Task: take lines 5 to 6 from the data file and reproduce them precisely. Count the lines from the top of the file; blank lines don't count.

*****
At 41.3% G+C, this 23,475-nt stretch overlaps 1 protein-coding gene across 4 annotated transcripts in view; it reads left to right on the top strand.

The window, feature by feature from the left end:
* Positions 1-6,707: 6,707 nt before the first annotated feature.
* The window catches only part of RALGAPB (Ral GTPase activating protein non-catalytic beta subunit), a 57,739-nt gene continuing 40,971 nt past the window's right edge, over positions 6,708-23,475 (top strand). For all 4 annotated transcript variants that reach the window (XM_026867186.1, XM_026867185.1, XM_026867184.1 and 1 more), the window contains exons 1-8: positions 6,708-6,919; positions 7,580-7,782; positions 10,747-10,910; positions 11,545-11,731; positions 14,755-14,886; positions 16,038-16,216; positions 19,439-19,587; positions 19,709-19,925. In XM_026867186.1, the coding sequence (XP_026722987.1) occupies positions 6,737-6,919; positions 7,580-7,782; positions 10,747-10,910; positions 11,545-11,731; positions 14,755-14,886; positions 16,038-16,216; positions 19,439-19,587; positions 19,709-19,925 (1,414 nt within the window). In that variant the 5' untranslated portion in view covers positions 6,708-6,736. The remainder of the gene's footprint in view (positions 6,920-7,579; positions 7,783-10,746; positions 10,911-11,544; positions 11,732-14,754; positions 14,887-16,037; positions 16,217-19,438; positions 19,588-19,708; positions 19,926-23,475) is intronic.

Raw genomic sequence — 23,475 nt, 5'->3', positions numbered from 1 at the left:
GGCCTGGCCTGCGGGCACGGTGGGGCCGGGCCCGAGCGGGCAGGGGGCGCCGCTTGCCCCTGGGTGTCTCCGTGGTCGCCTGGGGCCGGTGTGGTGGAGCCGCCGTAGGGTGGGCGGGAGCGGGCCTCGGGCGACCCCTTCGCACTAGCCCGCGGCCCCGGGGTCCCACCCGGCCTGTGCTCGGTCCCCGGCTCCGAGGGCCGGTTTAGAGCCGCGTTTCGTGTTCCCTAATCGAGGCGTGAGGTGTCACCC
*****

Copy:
Raw genomic sequence — 23,475 nt, 5'->3', positions numbered from 1 at the left:
GGCCTGGCCTGCGGGCACGGTGGGGCCGGGCCCGAGCGGGCAGGGGGCGCCGCTTGCCCCTGGGTGTCTCCGTGGTCGCCTGGGGCCGGTGTGGTGGAGCCGCCGTAGGGTGGGCGGGAGCGGGCCTCGGGCGACCCCTTCGCACTAGCCCGCGGCCCCGGGGTCCCACCCGGCCTGTGCTCGGTCCCCGGCTCCGAGGGCCGGTTTAGAGCCGCGTTTCGTGTTCCCTAATCGAGGCGTGAGGTGTCACCC